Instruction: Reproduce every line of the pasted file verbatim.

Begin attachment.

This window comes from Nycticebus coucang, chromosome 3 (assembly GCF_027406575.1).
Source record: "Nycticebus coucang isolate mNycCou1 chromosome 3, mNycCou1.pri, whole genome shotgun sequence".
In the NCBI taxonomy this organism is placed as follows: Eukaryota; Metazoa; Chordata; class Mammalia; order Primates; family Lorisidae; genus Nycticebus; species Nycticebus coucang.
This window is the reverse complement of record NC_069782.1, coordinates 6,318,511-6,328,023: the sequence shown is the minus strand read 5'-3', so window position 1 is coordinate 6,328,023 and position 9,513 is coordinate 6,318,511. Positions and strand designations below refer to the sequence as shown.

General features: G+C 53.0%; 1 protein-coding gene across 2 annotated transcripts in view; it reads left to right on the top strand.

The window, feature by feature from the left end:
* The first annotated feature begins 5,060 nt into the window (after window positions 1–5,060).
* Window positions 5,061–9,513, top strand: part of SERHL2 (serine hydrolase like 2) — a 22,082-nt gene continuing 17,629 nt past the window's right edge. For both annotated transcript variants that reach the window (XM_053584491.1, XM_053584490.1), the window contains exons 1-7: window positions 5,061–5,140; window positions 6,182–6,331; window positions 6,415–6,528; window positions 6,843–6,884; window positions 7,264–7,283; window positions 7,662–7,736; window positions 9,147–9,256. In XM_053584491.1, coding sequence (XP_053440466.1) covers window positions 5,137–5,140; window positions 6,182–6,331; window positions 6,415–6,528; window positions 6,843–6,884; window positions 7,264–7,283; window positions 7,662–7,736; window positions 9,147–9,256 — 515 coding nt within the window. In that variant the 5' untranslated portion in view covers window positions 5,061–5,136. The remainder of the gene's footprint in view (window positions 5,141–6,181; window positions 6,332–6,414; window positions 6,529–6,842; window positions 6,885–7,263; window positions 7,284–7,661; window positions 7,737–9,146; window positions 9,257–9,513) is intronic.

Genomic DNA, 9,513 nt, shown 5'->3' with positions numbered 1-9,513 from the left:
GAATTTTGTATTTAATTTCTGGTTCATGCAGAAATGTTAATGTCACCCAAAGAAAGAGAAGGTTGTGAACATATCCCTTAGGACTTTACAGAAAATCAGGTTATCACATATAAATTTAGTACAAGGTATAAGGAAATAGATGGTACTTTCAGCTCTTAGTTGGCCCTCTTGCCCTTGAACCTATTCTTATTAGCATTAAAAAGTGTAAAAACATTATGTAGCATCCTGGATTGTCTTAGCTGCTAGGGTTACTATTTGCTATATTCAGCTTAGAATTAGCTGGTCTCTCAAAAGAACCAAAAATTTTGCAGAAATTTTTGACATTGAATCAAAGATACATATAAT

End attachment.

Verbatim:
This window comes from Nycticebus coucang, chromosome 3 (assembly GCF_027406575.1).
Source record: "Nycticebus coucang isolate mNycCou1 chromosome 3, mNycCou1.pri, whole genome shotgun sequence".
In the NCBI taxonomy this organism is placed as follows: Eukaryota; Metazoa; Chordata; class Mammalia; order Primates; family Lorisidae; genus Nycticebus; species Nycticebus coucang.
This window is the reverse complement of record NC_069782.1, coordinates 6,318,511-6,328,023: the sequence shown is the minus strand read 5'-3', so window position 1 is coordinate 6,328,023 and position 9,513 is coordinate 6,318,511. Positions and strand designations below refer to the sequence as shown.

General features: G+C 53.0%; 1 protein-coding gene across 2 annotated transcripts in view; it reads left to right on the top strand.

The window, feature by feature from the left end:
* The first annotated feature begins 5,060 nt into the window (after window positions 1–5,060).
* Window positions 5,061–9,513, top strand: part of SERHL2 (serine hydrolase like 2) — a 22,082-nt gene continuing 17,629 nt past the window's right edge. For both annotated transcript variants that reach the window (XM_053584491.1, XM_053584490.1), the window contains exons 1-7: window positions 5,061–5,140; window positions 6,182–6,331; window positions 6,415–6,528; window positions 6,843–6,884; window positions 7,264–7,283; window positions 7,662–7,736; window positions 9,147–9,256. In XM_053584491.1, coding sequence (XP_053440466.1) covers window positions 5,137–5,140; window positions 6,182–6,331; window positions 6,415–6,528; window positions 6,843–6,884; window positions 7,264–7,283; window positions 7,662–7,736; window positions 9,147–9,256 — 515 coding nt within the window. In that variant the 5' untranslated portion in view covers window positions 5,061–5,136. The remainder of the gene's footprint in view (window positions 5,141–6,181; window positions 6,332–6,414; window positions 6,529–6,842; window positions 6,885–7,263; window positions 7,284–7,661; window positions 7,737–9,146; window positions 9,257–9,513) is intronic.

Genomic DNA, 9,513 nt, shown 5'->3' with positions numbered 1-9,513 from the left:
GAATTTTGTATTTAATTTCTGGTTCATGCAGAAATGTTAATGTCACCCAAAGAAAGAGAAGGTTGTGAACATATCCCTTAGGACTTTACAGAAAATCAGGTTATCACATATAAATTTAGTACAAGGTATAAGGAAATAGATGGTACTTTCAGCTCTTAGTTGGCCCTCTTGCCCTTGAACCTATTCTTATTAGCATTAAAAAGTGTAAAAACATTATGTAGCATCCTGGATTGTCTTAGCTGCTAGGGTTACTATTTGCTATATTCAGCTTAGAATTAGCTGGTCTCTCAAAAGAACCAAAAATTTTGCAGAAATTTTTGACATTGAATCAAAGATACATATAAT